A kitchen is generally a room for cooking, in the broad sense of food preparation (outdoor areas in which food is prepared are generally not considered to be kitchens). It may have a furnace and/or a microwave oven, and small appliances such as a toaster, mixer and blender.

Within homes, the kitchen can be the center of other activities as well, depending on its size, furnishing, and equipment (see also major appliance), for example washing up (with or without dishwasher), washing and drying laundry (often with a washing machine), normal and refrigerated food storage, and eating. The kitchen is sometimes the most comforting room in a house, where family and visitors tend to congregate, instead of in the living room.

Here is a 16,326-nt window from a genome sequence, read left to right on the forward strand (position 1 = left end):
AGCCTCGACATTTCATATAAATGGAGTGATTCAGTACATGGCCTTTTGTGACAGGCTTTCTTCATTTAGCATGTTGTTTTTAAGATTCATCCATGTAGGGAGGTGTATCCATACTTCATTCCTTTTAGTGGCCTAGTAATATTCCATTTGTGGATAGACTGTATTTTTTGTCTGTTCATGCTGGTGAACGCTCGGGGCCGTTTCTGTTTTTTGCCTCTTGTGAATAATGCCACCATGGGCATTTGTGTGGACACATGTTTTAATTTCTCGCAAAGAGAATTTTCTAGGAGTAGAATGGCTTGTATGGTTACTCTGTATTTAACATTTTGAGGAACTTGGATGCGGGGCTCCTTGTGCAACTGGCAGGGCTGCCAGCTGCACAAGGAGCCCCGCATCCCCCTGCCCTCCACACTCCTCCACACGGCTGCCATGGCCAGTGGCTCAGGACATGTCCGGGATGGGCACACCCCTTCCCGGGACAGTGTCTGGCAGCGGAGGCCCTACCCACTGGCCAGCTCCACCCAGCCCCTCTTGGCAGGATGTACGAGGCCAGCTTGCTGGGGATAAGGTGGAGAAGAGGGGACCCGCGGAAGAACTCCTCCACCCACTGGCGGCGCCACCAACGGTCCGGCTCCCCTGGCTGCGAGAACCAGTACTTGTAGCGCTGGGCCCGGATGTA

In restaurants, hotels, and other public establishments, the kitchen generally is required by law to meet certain standards of public health, and is inspected periodically by public-health officials.

In restaurants there are often hours in which the kitchen is closed. This means that no food can be ordered, only drinks and some simple snacks.

For the early history of the built-in kitchen ("Frankfurt Kitchen"), see also the biography of Margarete Schütte-Lihotzky.